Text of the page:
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How about the Raiders' game plan last night?

Breaking down three offensive keys from Oakland's 24-17 win over San Diego. Matt Bowen

Print This November 11, 2011, 09:05 AM EST

Let’s go back to the Raiders’ 24-17 win last night over the Chargers and talk about Hue Jackson’s game plan. Three areas we can break down—starting with Michael Bush and the power running game.

Denarius MooreRookie Denarius Moore displayed his speed outside the numbers in the Raiders' 24-17 win over the Chargers.

1. Bush and the run game: This is what I expect to see when I watch Raiders’ football. Win at the line of scrimmage (consistently) and work the base downhill run game: Power O, Lead (Open and Strong), Counter OF, Zone, etc. Bush hit the hole, moved the sticks, showed cut back ability, and more importantly, finished runs. Even without Darren McFadden, this Raiders run game was playing at a different level than the Chargers front seven. Just look at these numbers from Bush: 30-151-1 TD.

2. Vertical passing game: Yesterday, I went back to the Broncos-Raiders matchup in Week 9 to talk some Xs and Os with Jacoby Ford and the 9 (fade) route. And that is exactly what we saw from the Raiders last night. Use speed outside of the numbers to stretch the field. Ford caught one ball for 41- yards (before leaving with an injury) but the story was rookie Denarius Moore. The 5th round pick (5-123-2 TDs) put on a clinic against veteran CB Quentin Jammer in the high red zone. Win at the line of the scrimmage, create separation down the field and make the catch. And when Carson Palmer is hot, this is a weapon in the Oakland playbook. Speed sells.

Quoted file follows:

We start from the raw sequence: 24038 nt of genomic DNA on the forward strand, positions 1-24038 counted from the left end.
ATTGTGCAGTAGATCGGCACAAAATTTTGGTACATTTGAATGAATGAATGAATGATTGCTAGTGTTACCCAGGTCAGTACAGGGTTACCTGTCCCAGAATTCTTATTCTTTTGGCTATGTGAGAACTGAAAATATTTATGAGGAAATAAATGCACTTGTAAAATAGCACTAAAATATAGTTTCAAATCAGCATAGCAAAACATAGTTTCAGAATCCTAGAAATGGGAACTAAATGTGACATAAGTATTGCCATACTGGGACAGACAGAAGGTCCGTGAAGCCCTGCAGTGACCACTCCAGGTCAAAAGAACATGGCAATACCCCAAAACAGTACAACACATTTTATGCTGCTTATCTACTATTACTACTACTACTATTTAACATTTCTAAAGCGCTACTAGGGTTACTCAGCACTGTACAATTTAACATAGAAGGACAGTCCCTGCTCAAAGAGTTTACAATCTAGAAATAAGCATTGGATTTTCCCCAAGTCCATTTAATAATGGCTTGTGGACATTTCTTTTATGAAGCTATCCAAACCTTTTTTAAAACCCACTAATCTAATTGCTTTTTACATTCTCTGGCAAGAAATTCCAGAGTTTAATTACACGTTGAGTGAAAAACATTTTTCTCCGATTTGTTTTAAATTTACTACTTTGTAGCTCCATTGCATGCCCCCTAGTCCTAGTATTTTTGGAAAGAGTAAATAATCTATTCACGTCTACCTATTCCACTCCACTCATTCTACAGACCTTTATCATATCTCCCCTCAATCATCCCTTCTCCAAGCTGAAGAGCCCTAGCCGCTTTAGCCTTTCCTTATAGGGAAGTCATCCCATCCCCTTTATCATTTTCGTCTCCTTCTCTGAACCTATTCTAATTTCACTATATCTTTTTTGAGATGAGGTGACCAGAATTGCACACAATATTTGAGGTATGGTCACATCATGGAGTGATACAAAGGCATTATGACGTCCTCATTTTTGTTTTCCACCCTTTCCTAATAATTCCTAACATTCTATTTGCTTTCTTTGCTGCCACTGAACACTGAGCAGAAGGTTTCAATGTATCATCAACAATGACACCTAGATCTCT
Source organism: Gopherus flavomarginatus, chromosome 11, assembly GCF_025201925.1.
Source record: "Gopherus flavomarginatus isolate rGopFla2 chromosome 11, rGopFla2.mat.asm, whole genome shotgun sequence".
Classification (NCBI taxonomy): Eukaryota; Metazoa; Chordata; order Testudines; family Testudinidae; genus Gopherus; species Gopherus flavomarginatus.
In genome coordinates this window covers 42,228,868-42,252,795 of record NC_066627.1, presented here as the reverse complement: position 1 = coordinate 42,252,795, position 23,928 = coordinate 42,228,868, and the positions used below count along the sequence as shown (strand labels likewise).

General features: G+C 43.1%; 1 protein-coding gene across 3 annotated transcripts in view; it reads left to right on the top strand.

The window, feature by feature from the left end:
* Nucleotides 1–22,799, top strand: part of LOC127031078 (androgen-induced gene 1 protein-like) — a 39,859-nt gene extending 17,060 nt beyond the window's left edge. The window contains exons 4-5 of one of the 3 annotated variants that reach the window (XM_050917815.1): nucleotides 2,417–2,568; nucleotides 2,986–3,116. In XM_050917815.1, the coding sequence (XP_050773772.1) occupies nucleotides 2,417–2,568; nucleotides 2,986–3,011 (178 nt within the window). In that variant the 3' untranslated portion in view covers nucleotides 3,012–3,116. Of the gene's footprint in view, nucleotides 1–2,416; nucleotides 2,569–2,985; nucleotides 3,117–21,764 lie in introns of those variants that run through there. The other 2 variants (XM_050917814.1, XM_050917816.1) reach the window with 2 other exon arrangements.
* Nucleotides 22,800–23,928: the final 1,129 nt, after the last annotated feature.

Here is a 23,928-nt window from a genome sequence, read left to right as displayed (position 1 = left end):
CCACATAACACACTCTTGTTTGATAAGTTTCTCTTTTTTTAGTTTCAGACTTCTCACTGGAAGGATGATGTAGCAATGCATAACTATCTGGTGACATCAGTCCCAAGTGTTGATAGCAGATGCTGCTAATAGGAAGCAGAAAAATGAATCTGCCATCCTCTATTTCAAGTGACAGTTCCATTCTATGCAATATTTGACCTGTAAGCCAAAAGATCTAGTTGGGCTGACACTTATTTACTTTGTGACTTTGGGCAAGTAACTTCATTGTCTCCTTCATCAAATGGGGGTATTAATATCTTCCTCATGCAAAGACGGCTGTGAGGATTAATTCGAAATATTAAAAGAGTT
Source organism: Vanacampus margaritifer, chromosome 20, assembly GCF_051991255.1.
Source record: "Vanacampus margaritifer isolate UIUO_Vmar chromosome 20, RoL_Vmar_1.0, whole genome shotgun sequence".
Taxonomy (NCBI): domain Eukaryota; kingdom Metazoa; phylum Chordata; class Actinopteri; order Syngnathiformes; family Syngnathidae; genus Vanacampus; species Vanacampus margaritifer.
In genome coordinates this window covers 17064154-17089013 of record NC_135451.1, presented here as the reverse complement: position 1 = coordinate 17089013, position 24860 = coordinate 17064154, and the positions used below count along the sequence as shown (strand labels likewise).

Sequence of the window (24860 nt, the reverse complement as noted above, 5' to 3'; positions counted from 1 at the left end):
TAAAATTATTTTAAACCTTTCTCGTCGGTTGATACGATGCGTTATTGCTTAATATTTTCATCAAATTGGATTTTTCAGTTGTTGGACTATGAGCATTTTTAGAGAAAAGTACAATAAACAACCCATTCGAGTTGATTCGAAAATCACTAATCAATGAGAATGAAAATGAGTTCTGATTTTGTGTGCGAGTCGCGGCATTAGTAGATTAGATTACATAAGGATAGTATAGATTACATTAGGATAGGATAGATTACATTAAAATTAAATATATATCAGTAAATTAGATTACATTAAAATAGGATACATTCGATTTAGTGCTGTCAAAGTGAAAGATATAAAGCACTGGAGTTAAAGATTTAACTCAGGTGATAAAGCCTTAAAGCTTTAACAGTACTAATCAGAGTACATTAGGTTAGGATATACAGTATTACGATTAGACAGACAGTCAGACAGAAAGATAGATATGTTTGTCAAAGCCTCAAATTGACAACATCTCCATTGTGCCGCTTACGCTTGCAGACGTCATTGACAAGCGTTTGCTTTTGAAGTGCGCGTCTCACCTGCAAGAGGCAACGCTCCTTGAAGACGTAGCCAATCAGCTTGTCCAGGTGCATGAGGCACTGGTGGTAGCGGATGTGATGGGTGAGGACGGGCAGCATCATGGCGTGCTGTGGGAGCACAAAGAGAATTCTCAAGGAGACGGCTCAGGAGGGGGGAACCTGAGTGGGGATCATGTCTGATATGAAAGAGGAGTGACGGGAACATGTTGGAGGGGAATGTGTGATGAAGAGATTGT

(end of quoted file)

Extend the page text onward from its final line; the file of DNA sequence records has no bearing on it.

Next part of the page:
3. The screen game: Know when to call it. That’s is always the key when you want to run the screen in the NFL. And if you can catch the defense in a pressure situation, or playing man coverage, it is going to break down the field. Go back to the 2nd half from last night. The Raiders were in a “backed up” situation (inside of their own 20-yard line). Call the screen to Bush (3 receptions, 85-yards) with the Chargers playing Cover 1 (man-free) in press-man alignments. That is a nightmare for a secondary—and the FS playing the deep middle of the field. When DBs have their backs to the QB (and are run off by the WRs), this becomes an issue. One of two big plays from Jackson’s offense running the screen in the win.

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